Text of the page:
As of the first of the year, Corvallis is joining the cities that don’t trust their residents to use their best judgment when shopping. A few months ago, the city council voted to ban plastic shopping bags. Now the first part of the ban is taking effect at stores with more than 50 employees. Smaller stores are affected in six months. (Just what the size of a store has to do with the bag ban was never clear, and it still is not.)
The main thing is that in Corvallis, the city government wants to punish people who don’t plan ahead and bring a shopping bag when they go to the store. From now on, if shoppers need a bag, they’ll have to buy one of paper, and pay at least a nickel per bag. The whole thing may strike you, as it does me, as an exercise in bossing people around for no reason other than that’s what the bosses think they can do.
Some Corvallis residents want to repeal the ban. We’ll see how that goes. Meanwhile, people who normally shop in Corvallis have choices. They can submit and go along with this authoritarian scheme.Or they can mount a little passive resistance in the cause of consumer freedom and choice. They might, for instance, have a pretty good supply of plastic bags at home, having saved them up in anticipation of the ban. Wadded up, these plastic sacks take up hardly any space at all. So you could always have two or three in your coat pocket, and at the check-out you could whip them out and ask the checker to put your stuff in there. It will slow things down, sure, but whose fault is that? If the people in line behind you complain, tell them to complain to city hall.
And if you don’t want to create a scene by staging that or some other stunt, you have another choice. As you commute around the valley, you can buy whatever you need somewhere else. (hh)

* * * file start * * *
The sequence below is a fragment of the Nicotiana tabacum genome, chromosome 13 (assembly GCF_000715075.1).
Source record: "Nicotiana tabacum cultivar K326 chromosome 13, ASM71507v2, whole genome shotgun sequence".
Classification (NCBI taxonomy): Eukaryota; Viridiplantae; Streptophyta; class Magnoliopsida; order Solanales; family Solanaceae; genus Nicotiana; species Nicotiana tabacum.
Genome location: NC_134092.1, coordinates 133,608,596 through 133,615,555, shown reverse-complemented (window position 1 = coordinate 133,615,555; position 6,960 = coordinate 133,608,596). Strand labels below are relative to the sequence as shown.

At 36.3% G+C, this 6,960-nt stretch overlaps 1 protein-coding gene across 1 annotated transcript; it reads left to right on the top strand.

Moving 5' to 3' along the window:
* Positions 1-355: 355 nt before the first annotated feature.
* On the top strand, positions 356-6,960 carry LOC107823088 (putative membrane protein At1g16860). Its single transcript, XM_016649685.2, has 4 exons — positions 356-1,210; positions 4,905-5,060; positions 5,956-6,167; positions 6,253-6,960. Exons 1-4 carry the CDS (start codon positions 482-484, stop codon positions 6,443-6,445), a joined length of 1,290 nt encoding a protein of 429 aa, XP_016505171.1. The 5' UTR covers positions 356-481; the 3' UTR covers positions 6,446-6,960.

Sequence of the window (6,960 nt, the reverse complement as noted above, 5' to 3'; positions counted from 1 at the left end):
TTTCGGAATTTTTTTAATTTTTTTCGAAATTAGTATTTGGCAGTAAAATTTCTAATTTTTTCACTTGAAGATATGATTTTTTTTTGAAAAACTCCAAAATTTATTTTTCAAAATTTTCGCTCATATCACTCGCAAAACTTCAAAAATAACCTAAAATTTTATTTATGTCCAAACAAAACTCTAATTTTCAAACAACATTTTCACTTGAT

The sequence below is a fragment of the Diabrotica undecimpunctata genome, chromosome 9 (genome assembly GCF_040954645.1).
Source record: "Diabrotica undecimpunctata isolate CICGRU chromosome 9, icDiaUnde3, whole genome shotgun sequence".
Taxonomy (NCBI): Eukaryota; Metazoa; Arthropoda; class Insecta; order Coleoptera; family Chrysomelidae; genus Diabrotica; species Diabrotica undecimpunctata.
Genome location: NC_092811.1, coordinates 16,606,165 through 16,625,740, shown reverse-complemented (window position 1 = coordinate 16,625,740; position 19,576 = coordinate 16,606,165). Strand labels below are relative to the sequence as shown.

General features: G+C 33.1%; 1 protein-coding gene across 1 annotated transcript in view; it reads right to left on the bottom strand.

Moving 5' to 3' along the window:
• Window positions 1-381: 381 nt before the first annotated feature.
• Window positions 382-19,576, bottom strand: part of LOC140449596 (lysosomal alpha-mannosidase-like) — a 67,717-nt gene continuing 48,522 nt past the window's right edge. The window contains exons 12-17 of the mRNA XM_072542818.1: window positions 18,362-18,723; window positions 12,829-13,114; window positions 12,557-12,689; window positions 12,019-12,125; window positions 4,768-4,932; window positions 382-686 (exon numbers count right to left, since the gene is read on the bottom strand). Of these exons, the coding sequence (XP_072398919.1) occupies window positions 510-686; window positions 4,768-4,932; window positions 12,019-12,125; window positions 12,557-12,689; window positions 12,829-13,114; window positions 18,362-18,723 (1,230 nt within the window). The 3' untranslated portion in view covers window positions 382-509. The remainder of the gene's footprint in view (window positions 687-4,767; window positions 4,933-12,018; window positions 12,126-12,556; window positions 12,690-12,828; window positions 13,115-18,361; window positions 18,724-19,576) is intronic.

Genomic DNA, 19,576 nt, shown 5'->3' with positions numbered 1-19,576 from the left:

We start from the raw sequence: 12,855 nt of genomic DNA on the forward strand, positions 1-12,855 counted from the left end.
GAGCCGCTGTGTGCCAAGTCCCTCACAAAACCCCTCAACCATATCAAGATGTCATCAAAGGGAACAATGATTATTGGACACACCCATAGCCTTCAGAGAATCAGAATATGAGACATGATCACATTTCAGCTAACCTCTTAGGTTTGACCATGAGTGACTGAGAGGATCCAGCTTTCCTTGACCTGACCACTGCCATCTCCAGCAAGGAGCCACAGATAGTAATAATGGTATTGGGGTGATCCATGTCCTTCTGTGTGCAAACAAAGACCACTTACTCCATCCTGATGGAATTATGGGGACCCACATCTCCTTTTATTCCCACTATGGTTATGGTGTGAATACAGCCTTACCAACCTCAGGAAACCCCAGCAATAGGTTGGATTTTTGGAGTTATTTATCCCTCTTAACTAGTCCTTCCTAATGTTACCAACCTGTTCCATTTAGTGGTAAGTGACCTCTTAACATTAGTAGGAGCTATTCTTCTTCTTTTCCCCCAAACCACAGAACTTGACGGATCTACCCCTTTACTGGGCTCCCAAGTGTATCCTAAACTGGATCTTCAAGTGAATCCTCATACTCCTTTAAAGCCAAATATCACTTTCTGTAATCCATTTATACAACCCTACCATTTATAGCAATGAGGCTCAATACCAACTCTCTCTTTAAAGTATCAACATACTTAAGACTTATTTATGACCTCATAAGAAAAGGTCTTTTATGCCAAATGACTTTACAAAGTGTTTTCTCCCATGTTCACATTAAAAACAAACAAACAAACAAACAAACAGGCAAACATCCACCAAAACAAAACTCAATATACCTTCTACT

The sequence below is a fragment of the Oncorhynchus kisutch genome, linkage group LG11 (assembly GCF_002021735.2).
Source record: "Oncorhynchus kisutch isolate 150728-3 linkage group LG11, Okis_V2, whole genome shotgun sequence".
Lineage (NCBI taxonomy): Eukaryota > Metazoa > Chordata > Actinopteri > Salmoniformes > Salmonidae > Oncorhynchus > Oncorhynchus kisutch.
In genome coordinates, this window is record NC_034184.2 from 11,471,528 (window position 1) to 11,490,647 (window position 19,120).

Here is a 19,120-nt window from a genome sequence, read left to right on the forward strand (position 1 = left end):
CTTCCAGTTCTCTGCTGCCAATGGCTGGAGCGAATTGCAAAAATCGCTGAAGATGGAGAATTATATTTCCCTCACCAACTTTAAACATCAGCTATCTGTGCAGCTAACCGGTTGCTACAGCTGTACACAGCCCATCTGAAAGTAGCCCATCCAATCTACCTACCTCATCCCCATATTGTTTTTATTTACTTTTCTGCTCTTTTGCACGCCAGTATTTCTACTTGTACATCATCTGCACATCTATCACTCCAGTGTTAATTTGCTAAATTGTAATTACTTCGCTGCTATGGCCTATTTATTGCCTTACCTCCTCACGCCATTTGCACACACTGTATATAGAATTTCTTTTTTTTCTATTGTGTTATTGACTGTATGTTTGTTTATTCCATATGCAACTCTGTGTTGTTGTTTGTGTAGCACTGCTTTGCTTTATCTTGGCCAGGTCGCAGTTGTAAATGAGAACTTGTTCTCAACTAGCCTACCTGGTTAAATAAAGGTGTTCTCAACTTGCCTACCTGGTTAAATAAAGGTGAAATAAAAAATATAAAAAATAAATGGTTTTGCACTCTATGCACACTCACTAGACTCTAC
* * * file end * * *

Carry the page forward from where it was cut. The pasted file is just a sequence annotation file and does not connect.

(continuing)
From Monique Lloyd: I don’t live in Corvallis, but I work there and often do my shopping before or after work. I have a nice big supply of plastic bags which I will use. When I run out I’ll just have the checker place my items in my cart and then load them in plastic containers in my car. I refuse to pay for paper bags and I don’t think fabric ones are sanitary. Why don’t grocery stores do what Costco does and put items in boxes? Thanks for your column.– Monique Lloyd, Halsey.
From Lisa: By all means let’s suggest to people to slow things up in line to make a statement. WHAT!!! Have you forgotten about the people who work there? That is not fair to the employees to slow things up to send a message. Who will get the message? The poor employees who have to now deal with bags that do not stand up to bag. Bags that smell like cat urine and cat/dog hair and cigarette smoke. By all means let’s make things worse for them, Mr. Hering. It is not like they do not get to hear how angry everyone is about the ban, as if the employees at the stores have created this just to make a nickel. If you want to make a statement, then go down and hold up a sign or talk to the councill. Leave the innocent people alone and stop directing the sheep of society to direct their anger at the wrong people.